I described situations much like your example and he agreed with me. I'm pushing many borrower's toward bank-owned properties vs. short sales.

Posted by Dan Magstadt (Paramount Residential Mortgage Group, Inc) about 10 years ago

Too bad they don't have to stand up in front of the owners of the bank and explain why they do this on a regular basis and end up throwing money out the window because of poor process. Too bad for all of us.

Posted by Terry & Bonnie Westbrook, Westbrook Realty - Grand Rapids Forest Hills MI Re (Westbrook Realty Broker-Owner) about 10 years ago

You are SO right on they money (no pun intended).

Short sales have just about paralyzed my partner and I.

It accounts for a majority of our business,and we're doing it, and it's brining the money in.

But we both are suffering from major burnout to the point where we have to step away from the business for a while to re-group and re-juvenate.

We both love what we do, but the stress from short sales is just too much.

Posted by Ralph Gorgoglione, Hawaii and California Real Estate (310) 497-9407 (Maui Life Homes / Metro Life Homes) about 10 years ago

if you do short sales like we do and you do, you see how things work very well with companies like Homecomings, and how you can descend to the gates of Hell with Chase and BOA. Could we have at least a somewhat uniform system?

Posted by Joe Pryor, REALTOR® - Oklahoma Investment Properties (The Virtual Real Estate Team) about 10 years ago

I've had this same exact experience here with my clients and with my father.  My father walked after 1 year of waiting....give me a break.  I could go on, but you captured my feelings and thoughts.

Posted by Larry Bettag, Vice-President of National Production (Cherry Creek Mortgage Illinois Residential Mortgage License LMB #0005759 Cherry Creek Mortgage NMLS #: 3001) about 10 years ago

Short sales and REO; what a nightmare! I'm so thankful I do NOT have to deal with this market unless I volunteer. I put myself in the buyers shoes and wonder what kind of an idiot does the seller take me (the buyer)for?

Posted by Robert Ott (Century21 Beal Inc.) about 10 years ago

Amen Todd, As long as our short sale clients are treated like numbers instead of human beings we will not see any change!

Posted by Paul S. Henderson, REALTOR®, CRS, Tacoma Washington Agent/Broker & Market Authority! (RE/MAX Northwest.) about 10 years ago

I hear a deafening silence from those Rainers in the banking biz!

Posted by Ann Cordes, Home Ownership is Not a Distant Dream (Century 21 Randall Morris and Associates, Waco) about 10 years ago

Todd: Thanks for the post. Due to the banks ineptitude, is it any wonder they're failing left and right? I remember years ago a high-up banker at a known bank in the Northwest told me they never want to be in the real estate business. Perhaps that's why they muck up so many of these deals! Have a great day.

Posted by Paul McFadden, Pest Control, Seattle, WA. (Paratex) about 10 years ago

Todd - you hit the nail right on the head. Just did a short sale with Chase, and it's a miracle it ever closed. I'll be glad when the day comes that Short Sales are a rare occurence - not saturating the market like they are now.

Posted by Kim Dean, d + b real estate, McKinney, TX REALTOR Broker/Own ( about 10 years ago

DITTO...DITTO...DITTO...did i say DITTO!!!!

Posted by Diane Dames, The Real Estate Chick (Broker Associate & Leasing Consultant@ Lions Share Realty ) about 10 years ago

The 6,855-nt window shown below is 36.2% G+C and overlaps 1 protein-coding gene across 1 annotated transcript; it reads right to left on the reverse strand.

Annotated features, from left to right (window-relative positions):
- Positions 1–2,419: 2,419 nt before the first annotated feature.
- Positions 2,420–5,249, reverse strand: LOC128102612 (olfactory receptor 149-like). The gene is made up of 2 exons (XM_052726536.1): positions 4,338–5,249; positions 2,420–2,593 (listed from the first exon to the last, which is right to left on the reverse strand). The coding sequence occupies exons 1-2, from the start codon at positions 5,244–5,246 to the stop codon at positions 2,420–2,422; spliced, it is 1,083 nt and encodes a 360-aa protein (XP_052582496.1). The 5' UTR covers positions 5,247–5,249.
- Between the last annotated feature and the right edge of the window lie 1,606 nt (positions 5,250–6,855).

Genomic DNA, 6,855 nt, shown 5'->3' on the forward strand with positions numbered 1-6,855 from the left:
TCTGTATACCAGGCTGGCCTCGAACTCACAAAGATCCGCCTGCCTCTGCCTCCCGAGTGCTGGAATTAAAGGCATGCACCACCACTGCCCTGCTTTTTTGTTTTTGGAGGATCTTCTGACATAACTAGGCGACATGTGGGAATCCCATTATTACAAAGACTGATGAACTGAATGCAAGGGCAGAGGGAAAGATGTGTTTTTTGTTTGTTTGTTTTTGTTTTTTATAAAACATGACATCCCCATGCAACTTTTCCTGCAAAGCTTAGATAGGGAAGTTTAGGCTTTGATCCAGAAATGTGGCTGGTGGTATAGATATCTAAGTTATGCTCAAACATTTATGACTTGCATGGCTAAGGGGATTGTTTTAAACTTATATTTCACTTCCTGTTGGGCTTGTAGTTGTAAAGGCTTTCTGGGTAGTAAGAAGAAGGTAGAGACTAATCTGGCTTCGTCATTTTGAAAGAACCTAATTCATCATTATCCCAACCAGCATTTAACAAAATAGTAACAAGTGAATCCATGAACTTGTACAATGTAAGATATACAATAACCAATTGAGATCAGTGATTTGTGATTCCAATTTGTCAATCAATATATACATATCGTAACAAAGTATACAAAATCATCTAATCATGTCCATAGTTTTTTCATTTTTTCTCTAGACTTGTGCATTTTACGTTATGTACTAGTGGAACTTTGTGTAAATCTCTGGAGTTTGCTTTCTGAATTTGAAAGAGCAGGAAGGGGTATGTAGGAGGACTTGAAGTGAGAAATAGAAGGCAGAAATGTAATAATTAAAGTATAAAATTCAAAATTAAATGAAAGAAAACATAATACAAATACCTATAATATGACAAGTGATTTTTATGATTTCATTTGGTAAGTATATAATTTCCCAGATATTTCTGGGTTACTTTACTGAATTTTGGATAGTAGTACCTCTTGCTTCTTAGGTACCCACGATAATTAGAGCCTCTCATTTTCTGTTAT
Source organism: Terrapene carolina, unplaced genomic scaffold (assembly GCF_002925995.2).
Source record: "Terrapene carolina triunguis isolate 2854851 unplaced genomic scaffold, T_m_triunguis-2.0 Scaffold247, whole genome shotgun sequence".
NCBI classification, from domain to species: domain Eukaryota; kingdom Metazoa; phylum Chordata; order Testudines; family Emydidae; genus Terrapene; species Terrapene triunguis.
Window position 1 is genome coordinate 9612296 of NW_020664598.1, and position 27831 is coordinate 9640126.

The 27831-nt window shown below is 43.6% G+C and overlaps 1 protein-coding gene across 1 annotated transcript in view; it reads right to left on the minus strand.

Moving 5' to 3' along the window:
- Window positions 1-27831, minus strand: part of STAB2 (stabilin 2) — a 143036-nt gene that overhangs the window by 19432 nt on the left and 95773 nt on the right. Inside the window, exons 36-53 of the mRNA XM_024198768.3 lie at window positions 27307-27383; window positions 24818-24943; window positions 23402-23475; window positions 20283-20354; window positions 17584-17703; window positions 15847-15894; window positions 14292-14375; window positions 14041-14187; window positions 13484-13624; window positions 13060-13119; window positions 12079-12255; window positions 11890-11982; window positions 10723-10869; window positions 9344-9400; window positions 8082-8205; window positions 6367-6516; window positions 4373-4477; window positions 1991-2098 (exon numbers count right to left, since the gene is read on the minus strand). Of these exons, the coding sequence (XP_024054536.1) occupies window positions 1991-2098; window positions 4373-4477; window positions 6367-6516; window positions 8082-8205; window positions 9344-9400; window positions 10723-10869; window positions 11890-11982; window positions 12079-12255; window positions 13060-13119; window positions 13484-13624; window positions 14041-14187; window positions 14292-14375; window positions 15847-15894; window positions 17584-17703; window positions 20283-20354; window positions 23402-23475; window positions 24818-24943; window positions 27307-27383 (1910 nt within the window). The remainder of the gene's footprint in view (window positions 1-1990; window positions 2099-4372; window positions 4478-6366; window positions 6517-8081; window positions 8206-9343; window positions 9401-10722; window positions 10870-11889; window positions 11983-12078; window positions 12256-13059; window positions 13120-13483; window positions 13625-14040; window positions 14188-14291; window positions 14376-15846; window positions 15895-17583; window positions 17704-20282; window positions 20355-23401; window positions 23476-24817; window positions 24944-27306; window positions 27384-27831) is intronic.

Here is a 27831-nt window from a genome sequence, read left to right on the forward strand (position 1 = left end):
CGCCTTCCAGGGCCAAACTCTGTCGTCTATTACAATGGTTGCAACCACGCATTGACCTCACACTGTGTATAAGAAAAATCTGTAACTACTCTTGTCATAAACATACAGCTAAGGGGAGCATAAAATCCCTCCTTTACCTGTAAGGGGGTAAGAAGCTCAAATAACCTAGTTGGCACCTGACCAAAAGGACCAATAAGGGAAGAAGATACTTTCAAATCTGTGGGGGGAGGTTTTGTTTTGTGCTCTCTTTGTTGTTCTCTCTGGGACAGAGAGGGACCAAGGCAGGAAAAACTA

Todd ----- everyone above has said it all --- I, too, wonder how much money the banks have literally thrown away --- You are right, you don't give an alcoholic a drink --- not if you like the person.

BTW -- congrats on yet another feature --- go, man.

Mama Liz's Signature

Posted by Liz Loadholt, Realtor--Broker-in-charge - Trainer--Relocation Director Covering SC (Liz Loadholt- AgentOwned Realty- Covering SC) about 10 years ago

The bank plays roulette with the house, Todd, in a short sale. The house is the ball, the market is the wheel, the buyer is the numbers board. Gambling is a disease that's killing banks en masse'.

Posted by David Saks ((retired)) about 10 years ago

I know this is so off subject Todd, but you still owe me a cruise. lol

Posted by Mary about 10 years ago

Banks want the inventory AND the bail out money.  They can't control the owner if they want to put it on a short sale . . . but they can SIT ON IT the property. And they are.  Why?  Because they WANT the foreclosure!  They want the inventory, the bail out money AND the tax write offs on all those - boo hoo hoo, sob, sob -- foreclosed properties they have.  They ARE having their cake and eating it too.  They want to have the vast amount of inventory on their books to take a LOSS -- and keep in mind 95% of property owners ARE paying their mortgage, which is almost entirely INTEREST payments. 

Posted by Carla Muss-Jacobs, RETIRED (RETIRED / State License is Inactive) about 10 years ago

Common occurrance seems to be the concensus. So if yours lost around 60K multiply that by thousands... ouch! I agree with Ralph too, not that we do many short sales but burn out describes the situation perfectly. ~Rita

Posted by Brian Burke, Broker & Advising Expert-Denver Luxury Real Estate (Kenna Real Estate) about 10 years ago

Todd - Instead of letting banks who had loose underwriting standards fail, we decided to prop them up so they can continue to make stupid decisions.  We should have pulled the plug and cut off the cash on Day 1 - not after we have spent billions in Tarp funds.

Posted by Ryan Shaughnessy, Broker/Attorney - Your Lafayette Square Real Estate Partner (PREA Signature Realty - about 10 years ago

Todd, the government wants to be involved, that is what they are actually trying to have happen. Soon the government will own the banks and the real estate industry like they do the automobile industry.

Posted by George & Arlene Paukert (Road to Wealth, Inc.) about 10 years ago